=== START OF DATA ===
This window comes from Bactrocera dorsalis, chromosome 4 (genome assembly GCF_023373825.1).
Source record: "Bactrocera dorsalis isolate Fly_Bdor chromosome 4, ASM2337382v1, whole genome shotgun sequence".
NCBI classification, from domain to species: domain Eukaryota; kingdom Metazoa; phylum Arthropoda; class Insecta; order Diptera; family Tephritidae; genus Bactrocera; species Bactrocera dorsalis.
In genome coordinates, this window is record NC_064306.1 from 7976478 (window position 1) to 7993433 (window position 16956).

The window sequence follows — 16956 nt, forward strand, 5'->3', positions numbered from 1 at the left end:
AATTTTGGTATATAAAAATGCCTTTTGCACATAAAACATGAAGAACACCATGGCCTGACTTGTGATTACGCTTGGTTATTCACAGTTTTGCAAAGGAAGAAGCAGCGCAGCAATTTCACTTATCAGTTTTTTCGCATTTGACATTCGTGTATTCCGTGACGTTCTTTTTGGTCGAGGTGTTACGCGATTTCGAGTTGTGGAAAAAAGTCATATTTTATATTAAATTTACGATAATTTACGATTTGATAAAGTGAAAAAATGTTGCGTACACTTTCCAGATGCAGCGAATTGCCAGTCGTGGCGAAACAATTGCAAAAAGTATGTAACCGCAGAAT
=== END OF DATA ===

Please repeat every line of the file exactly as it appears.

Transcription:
This window comes from Bactrocera dorsalis, chromosome 4 (genome assembly GCF_023373825.1).
Source record: "Bactrocera dorsalis isolate Fly_Bdor chromosome 4, ASM2337382v1, whole genome shotgun sequence".
NCBI classification, from domain to species: domain Eukaryota; kingdom Metazoa; phylum Arthropoda; class Insecta; order Diptera; family Tephritidae; genus Bactrocera; species Bactrocera dorsalis.
In genome coordinates, this window is record NC_064306.1 from 7976478 (window position 1) to 7993433 (window position 16956).

The window sequence follows — 16956 nt, forward strand, 5'->3', positions numbered from 1 at the left end:
AATTTTGGTATATAAAAATGCCTTTTGCACATAAAACATGAAGAACACCATGGCCTGACTTGTGATTACGCTTGGTTATTCACAGTTTTGCAAAGGAAGAAGCAGCGCAGCAATTTCACTTATCAGTTTTTTCGCATTTGACATTCGTGTATTCCGTGACGTTCTTTTTGGTCGAGGTGTTACGCGATTTCGAGTTGTGGAAAAAAGTCATATTTTATATTAAATTTACGATAATTTACGATTTGATAAAGTGAAAAAATGTTGCGTACACTTTCCAGATGCAGCGAATTGCCAGTCGTGGCGAAACAATTGCAAAAAGTATGTAACCGCAGAAT